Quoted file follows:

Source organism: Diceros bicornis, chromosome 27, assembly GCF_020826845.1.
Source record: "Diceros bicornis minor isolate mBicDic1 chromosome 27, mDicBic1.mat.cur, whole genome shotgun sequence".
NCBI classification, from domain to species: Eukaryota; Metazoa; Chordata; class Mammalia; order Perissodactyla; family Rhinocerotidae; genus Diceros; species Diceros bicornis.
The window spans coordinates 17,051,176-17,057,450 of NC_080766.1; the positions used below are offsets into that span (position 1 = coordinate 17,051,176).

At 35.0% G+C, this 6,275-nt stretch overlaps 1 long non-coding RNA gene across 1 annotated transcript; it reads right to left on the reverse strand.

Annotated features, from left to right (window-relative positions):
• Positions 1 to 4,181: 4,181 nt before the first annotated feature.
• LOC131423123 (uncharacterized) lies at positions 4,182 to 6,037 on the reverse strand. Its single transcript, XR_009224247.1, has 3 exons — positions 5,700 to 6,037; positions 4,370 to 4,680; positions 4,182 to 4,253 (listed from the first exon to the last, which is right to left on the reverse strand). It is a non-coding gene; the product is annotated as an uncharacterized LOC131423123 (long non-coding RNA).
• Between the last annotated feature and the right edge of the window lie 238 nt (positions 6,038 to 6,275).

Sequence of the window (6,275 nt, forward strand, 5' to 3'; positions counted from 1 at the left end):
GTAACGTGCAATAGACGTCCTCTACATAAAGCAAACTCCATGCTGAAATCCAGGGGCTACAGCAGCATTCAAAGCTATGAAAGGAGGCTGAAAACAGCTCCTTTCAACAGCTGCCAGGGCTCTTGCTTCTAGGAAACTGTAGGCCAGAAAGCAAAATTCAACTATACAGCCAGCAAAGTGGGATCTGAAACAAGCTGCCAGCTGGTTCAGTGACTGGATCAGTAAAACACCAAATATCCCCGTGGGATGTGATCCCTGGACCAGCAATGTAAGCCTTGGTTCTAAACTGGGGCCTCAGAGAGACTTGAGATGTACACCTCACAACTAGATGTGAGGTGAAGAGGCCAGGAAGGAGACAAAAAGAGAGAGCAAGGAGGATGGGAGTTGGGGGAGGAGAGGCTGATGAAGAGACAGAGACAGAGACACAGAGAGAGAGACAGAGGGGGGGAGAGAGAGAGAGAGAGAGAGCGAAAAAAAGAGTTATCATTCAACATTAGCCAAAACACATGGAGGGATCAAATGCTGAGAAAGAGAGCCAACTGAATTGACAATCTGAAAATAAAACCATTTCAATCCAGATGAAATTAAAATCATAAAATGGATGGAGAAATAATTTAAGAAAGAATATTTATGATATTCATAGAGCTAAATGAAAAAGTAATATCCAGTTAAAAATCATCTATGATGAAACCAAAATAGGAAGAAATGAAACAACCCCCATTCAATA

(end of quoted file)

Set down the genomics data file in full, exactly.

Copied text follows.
Source organism: Diceros bicornis, chromosome 27, assembly GCF_020826845.1.
Source record: "Diceros bicornis minor isolate mBicDic1 chromosome 27, mDicBic1.mat.cur, whole genome shotgun sequence".
NCBI classification, from domain to species: Eukaryota; Metazoa; Chordata; class Mammalia; order Perissodactyla; family Rhinocerotidae; genus Diceros; species Diceros bicornis.
The window spans coordinates 17,051,176-17,057,450 of NC_080766.1; the positions used below are offsets into that span (position 1 = coordinate 17,051,176).

At 35.0% G+C, this 6,275-nt stretch overlaps 1 long non-coding RNA gene across 1 annotated transcript; it reads right to left on the reverse strand.

Annotated features, from left to right (window-relative positions):
• Positions 1 to 4,181: 4,181 nt before the first annotated feature.
• LOC131423123 (uncharacterized) lies at positions 4,182 to 6,037 on the reverse strand. Its single transcript, XR_009224247.1, has 3 exons — positions 5,700 to 6,037; positions 4,370 to 4,680; positions 4,182 to 4,253 (listed from the first exon to the last, which is right to left on the reverse strand). It is a non-coding gene; the product is annotated as an uncharacterized LOC131423123 (long non-coding RNA).
• Between the last annotated feature and the right edge of the window lie 238 nt (positions 6,038 to 6,275).

Sequence of the window (6,275 nt, forward strand, 5' to 3'; positions counted from 1 at the left end):
GTAACGTGCAATAGACGTCCTCTACATAAAGCAAACTCCATGCTGAAATCCAGGGGCTACAGCAGCATTCAAAGCTATGAAAGGAGGCTGAAAACAGCTCCTTTCAACAGCTGCCAGGGCTCTTGCTTCTAGGAAACTGTAGGCCAGAAAGCAAAATTCAACTATACAGCCAGCAAAGTGGGATCTGAAACAAGCTGCCAGCTGGTTCAGTGACTGGATCAGTAAAACACCAAATATCCCCGTGGGATGTGATCCCTGGACCAGCAATGTAAGCCTTGGTTCTAAACTGGGGCCTCAGAGAGACTTGAGATGTACACCTCACAACTAGATGTGAGGTGAAGAGGCCAGGAAGGAGACAAAAAGAGAGAGCAAGGAGGATGGGAGTTGGGGGAGGAGAGGCTGATGAAGAGACAGAGACAGAGACACAGAGAGAGAGACAGAGGGGGGGAGAGAGAGAGAGAGAGAGAGCGAAAAAAAGAGTTATCATTCAACATTAGCCAAAACACATGGAGGGATCAAATGCTGAGAAAGAGAGCCAACTGAATTGACAATCTGAAAATAAAACCATTTCAATCCAGATGAAATTAAAATCATAAAATGGATGGAGAAATAATTTAAGAAAGAATATTTATGATATTCATAGAGCTAAATGAAAAAGTAATATCCAGTTAAAAATCATCTATGATGAAACCAAAATAGGAAGAAATGAAACAACCCCCATTCAATA